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nate, the Airborne Command Post, the North American Air Defense Command Post, the Military Services Operations Centers in Washington, the Military and Security Police Operations Centers, Fire and Rescue Control Centers and Air Traffic Control Centers.

DOD monitoring for these Centers closely compares with the recordings made by the Federal Aviation Agency in its many air traffic control centers. Similarly, most police, fire, and rescue control centers in our large cities and counties monitor incident reports and requests for assistance to insure accuracy and for record purposes. Furthermore, command centers are able to record messages to be rebroadcast to subordinate and lateral units.

DOD Directive 4640.1 requires for each center specific regulations be published prior to the initial operation of the recording equipment. The existence of such monitoring, however, is required by DOD Directive 4640.1 to be so widely and expressly publicized throughout DOD and its components as to amount to constructive consent.

Our authority for this class of monitoring equipment and its use stems from communications common carrier tariffs which have been approved by the Federal Communications Commission. This class of monitoring is provided for in DOD Directive 4640.1, which I mentioned earlier.

Communications security monitoring—COMSEC monitoring—is the third class of administrative telephone monitoring which is used, albeit rarely, on Department of Defense telephone circuits. The purpose of COMSEC monitoring is to provide a basis for analysis to ensure that classified information is not discussed on unsecure telephones.

This monitoring may only be conducted when authorized by the commander or DOD official in charge of an installation or activity or his superior. Let me stress that security organizations organized and equipped to perform communications security monitoring are not authorized to monitor communications systems on their own initiative. Communications security monitoring is employed infrequently. Less than one percent of our telephones are monitored for security in any given year.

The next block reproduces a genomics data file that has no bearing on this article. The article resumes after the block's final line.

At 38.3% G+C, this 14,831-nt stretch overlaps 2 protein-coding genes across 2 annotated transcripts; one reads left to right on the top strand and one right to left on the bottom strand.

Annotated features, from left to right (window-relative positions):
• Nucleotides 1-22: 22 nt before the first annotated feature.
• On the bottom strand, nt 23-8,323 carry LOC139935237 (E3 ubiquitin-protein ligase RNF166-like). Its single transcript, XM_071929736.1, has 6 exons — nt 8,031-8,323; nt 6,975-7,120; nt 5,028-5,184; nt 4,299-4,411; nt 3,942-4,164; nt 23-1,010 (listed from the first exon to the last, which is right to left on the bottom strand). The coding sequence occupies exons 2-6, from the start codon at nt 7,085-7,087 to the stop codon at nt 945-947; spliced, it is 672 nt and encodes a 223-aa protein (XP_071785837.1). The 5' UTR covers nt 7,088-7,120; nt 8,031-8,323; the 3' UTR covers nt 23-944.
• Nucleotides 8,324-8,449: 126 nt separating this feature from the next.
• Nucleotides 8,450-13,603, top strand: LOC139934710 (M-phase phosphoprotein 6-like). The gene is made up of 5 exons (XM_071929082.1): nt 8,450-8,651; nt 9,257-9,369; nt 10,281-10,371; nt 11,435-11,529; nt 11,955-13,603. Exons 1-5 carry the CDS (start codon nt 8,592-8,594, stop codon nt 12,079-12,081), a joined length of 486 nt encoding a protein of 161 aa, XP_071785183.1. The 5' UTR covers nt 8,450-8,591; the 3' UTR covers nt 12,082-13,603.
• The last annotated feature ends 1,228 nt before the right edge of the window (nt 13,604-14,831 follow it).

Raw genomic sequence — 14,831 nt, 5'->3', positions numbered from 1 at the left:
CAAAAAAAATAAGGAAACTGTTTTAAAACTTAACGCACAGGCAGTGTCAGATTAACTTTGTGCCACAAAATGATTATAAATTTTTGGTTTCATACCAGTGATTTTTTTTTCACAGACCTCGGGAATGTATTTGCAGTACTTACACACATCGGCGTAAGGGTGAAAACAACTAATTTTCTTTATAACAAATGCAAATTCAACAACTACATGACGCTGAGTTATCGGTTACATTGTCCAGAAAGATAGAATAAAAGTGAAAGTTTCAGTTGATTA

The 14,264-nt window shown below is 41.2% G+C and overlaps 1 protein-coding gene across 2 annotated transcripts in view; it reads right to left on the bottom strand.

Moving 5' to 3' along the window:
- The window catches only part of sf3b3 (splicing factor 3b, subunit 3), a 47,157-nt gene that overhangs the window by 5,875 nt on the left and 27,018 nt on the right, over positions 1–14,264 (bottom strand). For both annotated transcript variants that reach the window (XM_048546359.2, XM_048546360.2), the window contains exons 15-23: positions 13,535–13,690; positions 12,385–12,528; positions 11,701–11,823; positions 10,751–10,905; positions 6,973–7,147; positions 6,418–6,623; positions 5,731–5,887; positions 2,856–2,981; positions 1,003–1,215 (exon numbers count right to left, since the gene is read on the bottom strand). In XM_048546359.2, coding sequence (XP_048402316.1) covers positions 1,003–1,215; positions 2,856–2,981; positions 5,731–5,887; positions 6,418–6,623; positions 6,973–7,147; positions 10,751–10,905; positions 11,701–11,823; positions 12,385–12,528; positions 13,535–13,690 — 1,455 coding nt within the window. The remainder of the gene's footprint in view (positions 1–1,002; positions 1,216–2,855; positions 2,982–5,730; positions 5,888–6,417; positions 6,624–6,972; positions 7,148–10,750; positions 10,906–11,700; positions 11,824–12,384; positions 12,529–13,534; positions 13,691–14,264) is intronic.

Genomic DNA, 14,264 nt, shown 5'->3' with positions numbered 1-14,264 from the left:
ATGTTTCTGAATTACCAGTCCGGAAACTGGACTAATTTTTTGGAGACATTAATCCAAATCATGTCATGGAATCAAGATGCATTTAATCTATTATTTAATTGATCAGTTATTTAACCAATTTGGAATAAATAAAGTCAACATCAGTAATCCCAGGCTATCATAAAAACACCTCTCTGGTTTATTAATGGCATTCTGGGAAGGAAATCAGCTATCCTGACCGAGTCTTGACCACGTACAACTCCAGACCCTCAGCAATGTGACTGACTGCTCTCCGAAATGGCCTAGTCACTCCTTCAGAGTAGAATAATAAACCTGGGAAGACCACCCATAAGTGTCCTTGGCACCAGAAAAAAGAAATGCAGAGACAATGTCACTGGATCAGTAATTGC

The lines selected for security monitoring consist mainly of those serving command posts, major operational headquarters, war rooms, and field exercises both in the United States and overseas.

Let me emphasize that the purposes of COMSEC monitoring are to advise commanders on actual or possible security compromises and improve the security protection of telephone communications.

DOD Directive 4640.1 expressly states that the information obtained as a result of telephone communications security monitoring shall not be authorized for law enforcement purposes unless the General Counsel authorizes an exception in a specific case.

The last class of administrative telephone monitoring is communications management monitoring, often called service observation. Service observation is conducted largely by computer analysis and pay count methods rather than by actual listening to telephone conversations in progress.

It is a tool used to determine if telephone systems are functioning properly, not with the contents of conversations, but with such things

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as the precedence and number of calls, their duration, response to signals, number of busy signals for a given time period, total load on a system in numbers and duration of calls, etc.

The purpose of administrative telephone monitoring previously described, is distinctly different from the purpose of wiretapping or eavesdropping. Telephone monitoring is to accurately preserve records of conversations as in command centers or to analyze a total system for adherence to protection of classified information as in COMSEC monitoring.

Wiretapping and eavesdropping are used for the purpose of criminal investigations.

Let me now turn to the Department's policies and procedures for telephone interception and eavesdropping techniques used in investigating criminal cases. DOD defines these terms exactly as they are defined in title III of Public Law 90–351:

Telephone Interception—wiretapping. The use of electronic, mechanical, or other devices to intercept a wire communication for the purpose of obtaining information as part of a criminal investigation.

Eavesdropping--Electronic Surveillance. The use of electronic, mechanical, or other devices to intercept an oral communication for the purpose of obtaining information as part of a criminal investigation.

DOD Directive 5200.24 authorizes, under controlled circumstances, the use of telephone interception-or wiretapping- and nontelephonic electronic surveillance-eavesdropping-by DOD criminal and investigative agencies when there are reasonable grounds to believe that:

1. A criminal offense concerning the national security is involved; or 2. a felony has been or is about to be committed; or 3. telephone calls involved obscenity, harassment, extortion, bribery, or threat of bodily harm have been made to a subscriber-user on a military base.

Wiretap and eavesdrop operations conducted by DOD are in full compliance with the policies and requirements established by the Attorney General and issued pursuant to 18 U.S. Code, chapter 119.